Every Sunday at 10:15 a.m., on the corner of King and Church, a live musical performance takes place by a group of artists you’ll never actually see. Tucked away high above the streets of Toronto in the tower of St. James Cathedral, volunteer bell-ringers gather for 45 minutes to sound the call to worship.
When we hear these chimes, many of us picture a church bell that hangs downwards, swinging freely from side to side as someone tugs on a rope to create the clanging sound. St. James Cathedral, however, boasts the only set of 12 “change ringing” bells in Canada, and one of two sets in North America. “Picture a tea cup, mouth upwards, waiting to receive the tea,” says Madeleine Cheesman, St. James’ deputy tower captain. In this style of ringing, each person pulls slowly on a rope that turns a large vertical wheel located next to their bell, rotating it a full 360 degrees. This causes the clapper to fall to one side of the bell, initiating the first ring. The rope is then pulled again to rotate the wheel another 360 degrees, causing the second ring. The 12 inverted bells are arranged in a rectangular formation, and each one varies in size and tone.
Describing change ringing as her “absolute favourite pastime,” Cheesman warns that it can be “addictive.” The other 25 members of the St. James Cathedral Guild of Change Ringers would agree. Ranging in age from 18 to 75, some have been ringing for more than 40 years. The guild doesn’t actively recruit members; instead, Cheesman says, “they seem to find us. If someone expresses an interest in becoming a bell-ringer, they’re invited to a couple of practices to see how they like it.” The appeal seems near-universal: Where else would an architect, a student, a nurse, a police officer, a construction millwright, and a handful of retirees gather together every Sunday to jam?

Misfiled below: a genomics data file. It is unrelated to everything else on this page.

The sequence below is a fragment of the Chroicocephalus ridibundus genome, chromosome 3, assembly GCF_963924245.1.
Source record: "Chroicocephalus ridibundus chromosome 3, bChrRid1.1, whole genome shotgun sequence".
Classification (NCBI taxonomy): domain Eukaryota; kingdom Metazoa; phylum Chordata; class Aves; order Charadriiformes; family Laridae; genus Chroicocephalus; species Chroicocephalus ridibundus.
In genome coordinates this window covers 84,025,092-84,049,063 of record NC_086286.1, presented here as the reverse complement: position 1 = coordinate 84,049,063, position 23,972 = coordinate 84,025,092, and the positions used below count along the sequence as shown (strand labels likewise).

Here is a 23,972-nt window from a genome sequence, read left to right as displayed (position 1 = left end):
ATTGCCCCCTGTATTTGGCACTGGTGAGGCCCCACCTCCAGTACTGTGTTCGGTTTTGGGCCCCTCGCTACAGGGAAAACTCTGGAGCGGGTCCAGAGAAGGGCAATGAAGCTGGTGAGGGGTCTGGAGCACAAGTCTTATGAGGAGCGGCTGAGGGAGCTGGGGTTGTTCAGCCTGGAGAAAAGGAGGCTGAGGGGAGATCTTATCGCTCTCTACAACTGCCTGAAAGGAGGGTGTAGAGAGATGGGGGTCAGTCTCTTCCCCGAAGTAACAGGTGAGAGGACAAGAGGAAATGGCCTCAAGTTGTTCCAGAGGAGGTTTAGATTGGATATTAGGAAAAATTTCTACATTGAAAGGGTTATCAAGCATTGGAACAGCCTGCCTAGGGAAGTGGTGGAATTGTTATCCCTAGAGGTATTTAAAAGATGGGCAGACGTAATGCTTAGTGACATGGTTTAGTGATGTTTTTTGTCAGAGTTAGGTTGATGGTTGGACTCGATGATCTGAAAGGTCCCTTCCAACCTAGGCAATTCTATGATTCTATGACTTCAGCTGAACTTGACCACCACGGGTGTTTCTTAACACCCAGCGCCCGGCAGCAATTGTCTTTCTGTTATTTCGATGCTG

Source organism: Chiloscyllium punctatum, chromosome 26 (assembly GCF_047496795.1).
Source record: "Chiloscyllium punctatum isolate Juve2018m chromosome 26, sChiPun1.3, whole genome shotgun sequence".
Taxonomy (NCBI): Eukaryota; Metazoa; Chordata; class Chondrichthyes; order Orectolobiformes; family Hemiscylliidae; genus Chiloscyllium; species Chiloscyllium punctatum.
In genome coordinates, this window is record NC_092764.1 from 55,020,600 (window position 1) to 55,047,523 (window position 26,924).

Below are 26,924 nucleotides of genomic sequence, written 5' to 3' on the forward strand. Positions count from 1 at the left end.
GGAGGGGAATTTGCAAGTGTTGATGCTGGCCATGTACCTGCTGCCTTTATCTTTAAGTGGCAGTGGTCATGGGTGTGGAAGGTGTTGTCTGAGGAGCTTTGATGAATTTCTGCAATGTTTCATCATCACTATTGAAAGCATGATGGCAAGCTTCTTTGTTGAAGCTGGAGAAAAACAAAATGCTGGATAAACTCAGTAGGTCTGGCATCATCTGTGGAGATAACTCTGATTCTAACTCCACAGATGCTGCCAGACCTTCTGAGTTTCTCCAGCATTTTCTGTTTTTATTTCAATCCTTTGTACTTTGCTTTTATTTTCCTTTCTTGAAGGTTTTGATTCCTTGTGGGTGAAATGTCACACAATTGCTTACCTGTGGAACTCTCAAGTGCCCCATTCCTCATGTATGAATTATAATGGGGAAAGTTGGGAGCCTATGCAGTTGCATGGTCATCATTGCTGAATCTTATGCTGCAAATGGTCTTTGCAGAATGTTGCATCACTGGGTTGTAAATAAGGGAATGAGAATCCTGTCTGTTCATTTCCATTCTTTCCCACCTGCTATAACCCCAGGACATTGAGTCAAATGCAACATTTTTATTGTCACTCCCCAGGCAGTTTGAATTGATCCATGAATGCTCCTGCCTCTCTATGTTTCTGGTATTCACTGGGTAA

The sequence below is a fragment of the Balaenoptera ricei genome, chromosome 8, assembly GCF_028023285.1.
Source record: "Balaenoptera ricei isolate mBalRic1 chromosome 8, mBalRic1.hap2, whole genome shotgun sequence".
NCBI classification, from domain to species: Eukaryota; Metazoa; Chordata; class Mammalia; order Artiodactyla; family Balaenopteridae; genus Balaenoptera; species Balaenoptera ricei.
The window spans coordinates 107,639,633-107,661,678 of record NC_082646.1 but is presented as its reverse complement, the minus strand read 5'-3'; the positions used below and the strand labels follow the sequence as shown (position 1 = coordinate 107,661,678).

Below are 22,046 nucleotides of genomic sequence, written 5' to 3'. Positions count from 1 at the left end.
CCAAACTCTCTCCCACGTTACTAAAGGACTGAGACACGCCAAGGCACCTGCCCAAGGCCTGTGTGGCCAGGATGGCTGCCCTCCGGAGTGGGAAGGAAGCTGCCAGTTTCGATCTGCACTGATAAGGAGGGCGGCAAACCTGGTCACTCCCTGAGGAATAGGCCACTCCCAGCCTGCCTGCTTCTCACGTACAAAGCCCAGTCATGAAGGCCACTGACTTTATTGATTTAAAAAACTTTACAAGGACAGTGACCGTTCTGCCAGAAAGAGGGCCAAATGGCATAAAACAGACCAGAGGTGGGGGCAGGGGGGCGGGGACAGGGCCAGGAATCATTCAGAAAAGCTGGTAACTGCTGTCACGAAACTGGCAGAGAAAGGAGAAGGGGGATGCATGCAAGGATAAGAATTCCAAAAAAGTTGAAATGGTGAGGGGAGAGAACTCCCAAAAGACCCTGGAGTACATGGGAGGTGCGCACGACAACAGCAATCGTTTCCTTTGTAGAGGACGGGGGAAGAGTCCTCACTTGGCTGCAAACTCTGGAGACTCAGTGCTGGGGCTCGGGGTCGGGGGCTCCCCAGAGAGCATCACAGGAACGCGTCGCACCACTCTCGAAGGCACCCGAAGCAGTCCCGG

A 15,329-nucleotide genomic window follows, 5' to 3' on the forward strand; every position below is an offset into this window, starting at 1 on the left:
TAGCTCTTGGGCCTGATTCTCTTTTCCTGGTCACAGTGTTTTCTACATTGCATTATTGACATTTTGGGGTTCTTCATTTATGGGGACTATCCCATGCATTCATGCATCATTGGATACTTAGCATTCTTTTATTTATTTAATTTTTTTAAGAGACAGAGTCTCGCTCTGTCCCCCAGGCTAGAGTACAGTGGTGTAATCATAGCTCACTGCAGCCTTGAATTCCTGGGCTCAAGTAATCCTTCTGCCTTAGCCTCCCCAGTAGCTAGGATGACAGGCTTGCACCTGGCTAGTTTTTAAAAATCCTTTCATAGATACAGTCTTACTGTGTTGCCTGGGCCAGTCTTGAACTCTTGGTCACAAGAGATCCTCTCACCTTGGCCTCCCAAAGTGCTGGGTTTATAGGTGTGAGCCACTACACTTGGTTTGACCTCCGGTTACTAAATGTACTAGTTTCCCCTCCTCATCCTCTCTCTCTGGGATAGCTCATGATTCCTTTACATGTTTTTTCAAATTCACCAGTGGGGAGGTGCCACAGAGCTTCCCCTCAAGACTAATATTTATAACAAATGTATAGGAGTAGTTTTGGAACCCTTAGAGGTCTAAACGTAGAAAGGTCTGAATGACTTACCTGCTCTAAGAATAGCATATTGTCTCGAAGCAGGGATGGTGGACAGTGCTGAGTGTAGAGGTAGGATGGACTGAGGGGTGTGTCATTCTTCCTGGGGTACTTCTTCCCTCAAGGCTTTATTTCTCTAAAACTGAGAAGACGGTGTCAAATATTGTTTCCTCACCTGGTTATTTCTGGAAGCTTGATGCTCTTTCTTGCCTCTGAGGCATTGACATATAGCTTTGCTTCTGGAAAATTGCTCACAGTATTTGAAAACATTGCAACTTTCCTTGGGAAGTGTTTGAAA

Learning the art of change ringing happens in phases, and understanding the complexities of the music can easily span a lifetime. On most Wednesday evenings, the veteran ringers at St. James pass on their expertise to newer guild members. Cheesman’s husband, Nick, is the go-to instructor for beginners, spending at least eight weeks showing them proper bell-handling techniques. After that, the focus is on the music, which in ringing consists of “changes” (or scales) and “methods” (sequences of changes). It’s Cheesman herself who typically teaches methods; she has a considerable range of them, and has rung in more than 90 towers worldwide. But she’s also had plenty of time to hone her skills. “I married into ringing 35 years ago,” she says. “My husband comes from a long line of change ringers in southern England. So if you’re a Cheesman, you ring!”
ST. JAMES STATS
The bell tower and spire of St. James Cathedral rises 305 feet, making it the third highest cathedral in North America and the sixth highest in the world.
Unlike its taller rivals, St. James is the only cathedral with inverted change ringing bells.
631 pounds: Weight of St. James’ smallest (or treble) bell.
2,481 pounds: Weight of the largest (or tenor) bell, roughly the size of a subcompact Mazda.
70 feet: Length of rope each ringer uses to clang the bell.
4: Minimum number of people needed for basic ringing. At least six people—and six bells—work best.